White Sox Luis Robert could be an all-time player

The baseball lockout threatens to rob fans of their enjoyment of the game. For Sox fans, this threatens to negate their enjoyment of a contending team.

In particular, it blocks the joy of watching central defender Luis Robert, the type of player who – pardon the tired but appropriate cliche – is worth the price of a $52 seat on a Saturday afternoon.

At 24, Robert is already being talked about as the American League MVP candidate for 2022. That seems like a stretch for someone who has all 124 major league games under his belt and is still learning how to manage the zone of hit. But while his walk rate fell from 9% to 5% last season, Robert’s strikeout rate also dropped from 32% to 21%, and you don’t have to be a major league scout to recognize his tools.

“He’s a great talent, a great athlete and a really good centre-back, and he’s got all the tools – great tools,” an AL scout said. “It will be interesting to see how he matures and learns to control the strike zone, and how much he can improve.”

It doesn’t seem like hyperbole to say that Robert has a good chance of becoming the best center back in Sox history, and he might even establish that before his $50 million contract expires after the 2025 season. The Sox, who wisely signed him for several years in 2020 — before he was eligible for salary arbitration and free agency — hold club options for 2026 and 2027 at $20 million a year. .

So Robert should be here for your viewing pleasure for a long, long time.

At 6-foot-2 and 220 pounds, with his proudly Instagrammed six-pack and a physique resembling that of an Under Armor model, Robert is a sight to behold, if he blasts “How much has he stolen?” circuits, topping exit speeds of 115 mph on line drives, showing off his strong arm or covering expanses of the outfield on either side with good reads, grace and top speed.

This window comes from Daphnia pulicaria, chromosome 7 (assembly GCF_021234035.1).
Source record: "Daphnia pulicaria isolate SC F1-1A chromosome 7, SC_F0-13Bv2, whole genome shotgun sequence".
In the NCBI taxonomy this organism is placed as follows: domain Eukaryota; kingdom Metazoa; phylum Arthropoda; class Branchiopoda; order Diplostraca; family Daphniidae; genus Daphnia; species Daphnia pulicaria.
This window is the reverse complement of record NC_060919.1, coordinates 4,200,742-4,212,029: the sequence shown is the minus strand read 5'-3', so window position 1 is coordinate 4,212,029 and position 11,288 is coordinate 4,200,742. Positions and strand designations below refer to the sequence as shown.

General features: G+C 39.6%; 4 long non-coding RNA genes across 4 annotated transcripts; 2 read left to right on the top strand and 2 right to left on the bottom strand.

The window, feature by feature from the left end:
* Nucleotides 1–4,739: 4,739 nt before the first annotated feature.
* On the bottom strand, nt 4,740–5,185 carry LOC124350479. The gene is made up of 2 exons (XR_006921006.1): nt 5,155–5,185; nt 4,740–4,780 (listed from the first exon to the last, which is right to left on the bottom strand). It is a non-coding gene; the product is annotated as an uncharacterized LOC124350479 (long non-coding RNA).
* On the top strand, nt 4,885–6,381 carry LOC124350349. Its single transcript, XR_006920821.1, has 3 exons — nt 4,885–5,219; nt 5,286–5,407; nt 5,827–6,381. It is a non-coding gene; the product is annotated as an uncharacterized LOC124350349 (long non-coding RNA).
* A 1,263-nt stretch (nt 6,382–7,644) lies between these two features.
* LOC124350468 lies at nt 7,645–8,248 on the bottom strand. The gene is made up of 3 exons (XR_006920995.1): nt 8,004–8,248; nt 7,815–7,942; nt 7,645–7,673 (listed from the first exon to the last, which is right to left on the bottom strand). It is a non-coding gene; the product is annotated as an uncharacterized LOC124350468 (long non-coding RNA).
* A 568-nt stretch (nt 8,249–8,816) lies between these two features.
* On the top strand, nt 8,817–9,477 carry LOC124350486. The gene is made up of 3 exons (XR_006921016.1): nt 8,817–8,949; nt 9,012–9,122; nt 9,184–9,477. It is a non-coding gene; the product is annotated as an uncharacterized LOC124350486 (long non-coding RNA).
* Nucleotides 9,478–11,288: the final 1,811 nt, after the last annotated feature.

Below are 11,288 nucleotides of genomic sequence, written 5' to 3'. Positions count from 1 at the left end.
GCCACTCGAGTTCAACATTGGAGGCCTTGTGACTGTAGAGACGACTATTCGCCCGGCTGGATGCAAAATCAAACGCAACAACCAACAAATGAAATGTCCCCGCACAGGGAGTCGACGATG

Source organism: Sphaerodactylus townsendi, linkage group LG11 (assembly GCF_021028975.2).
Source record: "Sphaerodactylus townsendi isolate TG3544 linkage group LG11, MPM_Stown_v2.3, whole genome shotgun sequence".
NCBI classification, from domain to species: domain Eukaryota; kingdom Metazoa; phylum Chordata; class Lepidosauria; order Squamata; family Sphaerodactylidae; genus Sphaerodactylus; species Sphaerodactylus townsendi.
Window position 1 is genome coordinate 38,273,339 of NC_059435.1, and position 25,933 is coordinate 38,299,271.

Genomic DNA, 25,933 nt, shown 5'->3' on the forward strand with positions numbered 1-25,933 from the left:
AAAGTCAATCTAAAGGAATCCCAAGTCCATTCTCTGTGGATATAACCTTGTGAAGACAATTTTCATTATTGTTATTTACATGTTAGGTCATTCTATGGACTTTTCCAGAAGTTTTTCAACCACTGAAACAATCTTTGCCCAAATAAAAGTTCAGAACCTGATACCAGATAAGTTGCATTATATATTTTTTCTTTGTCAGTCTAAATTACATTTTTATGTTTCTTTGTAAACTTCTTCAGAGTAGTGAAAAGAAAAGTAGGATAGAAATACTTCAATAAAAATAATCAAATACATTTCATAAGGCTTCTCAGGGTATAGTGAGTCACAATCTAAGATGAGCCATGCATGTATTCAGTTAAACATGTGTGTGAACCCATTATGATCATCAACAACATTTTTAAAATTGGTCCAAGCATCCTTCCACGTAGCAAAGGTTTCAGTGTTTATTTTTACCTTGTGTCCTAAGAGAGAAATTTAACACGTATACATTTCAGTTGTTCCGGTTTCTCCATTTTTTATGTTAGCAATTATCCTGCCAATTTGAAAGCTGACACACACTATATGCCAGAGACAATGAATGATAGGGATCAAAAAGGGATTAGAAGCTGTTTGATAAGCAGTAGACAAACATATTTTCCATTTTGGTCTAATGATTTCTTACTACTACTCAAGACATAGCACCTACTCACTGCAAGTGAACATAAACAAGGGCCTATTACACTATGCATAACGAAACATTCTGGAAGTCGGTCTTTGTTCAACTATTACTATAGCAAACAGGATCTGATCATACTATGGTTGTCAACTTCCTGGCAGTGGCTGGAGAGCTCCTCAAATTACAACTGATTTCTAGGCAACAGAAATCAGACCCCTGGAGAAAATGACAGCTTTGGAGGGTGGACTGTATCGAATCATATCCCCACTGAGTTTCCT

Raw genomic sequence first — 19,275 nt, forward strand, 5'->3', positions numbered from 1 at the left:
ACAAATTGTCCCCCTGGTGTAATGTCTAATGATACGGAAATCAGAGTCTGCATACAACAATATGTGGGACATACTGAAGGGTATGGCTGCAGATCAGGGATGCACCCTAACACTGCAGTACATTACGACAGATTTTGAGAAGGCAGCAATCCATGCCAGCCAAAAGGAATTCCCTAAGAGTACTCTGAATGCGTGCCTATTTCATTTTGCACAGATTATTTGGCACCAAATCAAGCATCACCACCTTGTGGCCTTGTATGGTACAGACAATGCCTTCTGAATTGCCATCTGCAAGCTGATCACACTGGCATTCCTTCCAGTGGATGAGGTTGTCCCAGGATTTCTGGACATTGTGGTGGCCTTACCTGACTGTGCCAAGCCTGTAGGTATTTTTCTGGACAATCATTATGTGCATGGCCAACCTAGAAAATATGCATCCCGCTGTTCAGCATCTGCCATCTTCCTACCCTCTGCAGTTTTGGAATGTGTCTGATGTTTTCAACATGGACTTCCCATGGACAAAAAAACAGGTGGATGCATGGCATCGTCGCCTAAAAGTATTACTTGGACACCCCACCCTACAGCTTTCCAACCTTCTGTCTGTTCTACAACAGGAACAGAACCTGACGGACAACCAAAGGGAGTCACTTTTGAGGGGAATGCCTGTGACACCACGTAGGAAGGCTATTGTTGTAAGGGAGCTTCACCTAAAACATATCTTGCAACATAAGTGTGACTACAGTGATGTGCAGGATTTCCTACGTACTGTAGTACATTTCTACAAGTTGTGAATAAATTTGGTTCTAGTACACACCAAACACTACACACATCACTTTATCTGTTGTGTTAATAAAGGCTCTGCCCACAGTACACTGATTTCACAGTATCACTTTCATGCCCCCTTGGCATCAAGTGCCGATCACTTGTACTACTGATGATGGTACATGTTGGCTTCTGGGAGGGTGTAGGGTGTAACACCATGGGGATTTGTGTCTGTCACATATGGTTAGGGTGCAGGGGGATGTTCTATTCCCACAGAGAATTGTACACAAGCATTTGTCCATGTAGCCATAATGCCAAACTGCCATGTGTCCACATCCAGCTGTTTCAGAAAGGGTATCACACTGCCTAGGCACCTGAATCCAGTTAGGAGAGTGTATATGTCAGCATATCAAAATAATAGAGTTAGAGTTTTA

“What a weapon for us,” manager Tony La Russa said.

And Robert has demonstrated a flair for rising to the occasion, batting safely in all seven playoff games he has played, with a .393 batting average.

Two springs ago, fellow Sox outfielder Eloy Jimenez declared Robert the next Mike Trout. Hall of Famer Frank Thomas called him a six-tool player.

“There are times when you feel like you can do anything on the court and you can dominate,” Robert said through an interpreter after hitting home runs that went 415 feet down the center and 445 feet. left in a Sox win last season.

He definitely performed. During his 2020 rookie season, a 136/.273/.173 batting line in September cost him the AL Rookie of the Year award (he finished second to Kyle Lewis of the Mariners), but he got the Golden Glove for center backs and pole vaulted a 471-foot homer in Game 1 of the wildcard series against Athletics right-hander Mike Fiers. After finishing this season .233/.302/.436 with 11 homers, 31 RBIs and nine stolen bases in 56 games, he played in 68 games last season, slashing .338/.378/.567 with 13 homers, 22 doubles, 43 RBI and six stolen bases.

From May 3 through August 9, he was out with a torn hip flexor, and therein lies the magic potion to keep him in the conversation for MVP and the Sox’s greatest center back of all time: avoid injury. Signed at a $26 million bonus from Cuba in 2017, Robert dealt with knee, ankle and thumb injuries during his developmental years in the minor leagues. His career-high for games in a season is 122 on the Class-A, Double-A and Triple-A levels. His 68 games in 2021 come second.

To be known as the best at his job in franchise history means surpassing Johnny Mostil, Jim Landis, Chet Lemon, Lance Johnson and Ken Berry. According to Baseball Reference, Mostil (1918-1929) was the Sox’s top center fielder, hitting .301/0.386/0.427 and was second in the AL MVP in 1926. Landis (1957-1964) won five Golden Gloves . Lemon (1975-81) had two All-Star appearances and 216 extra hits in four years. Johnson (1988-95) ranks fourth all-time for the Sox with 226 stolen bases and seventh with 77 triples. And Berry (1962-70) was All-Star and Gold Glover.

Stay tuned.

As good as he is, Robert still has a lot of maturity to do on the plate. The question now is, how high is his ceiling? If he learns to manage the strike zone, it’s like the scout said, “Watch out, man.”

About Jimmie T.

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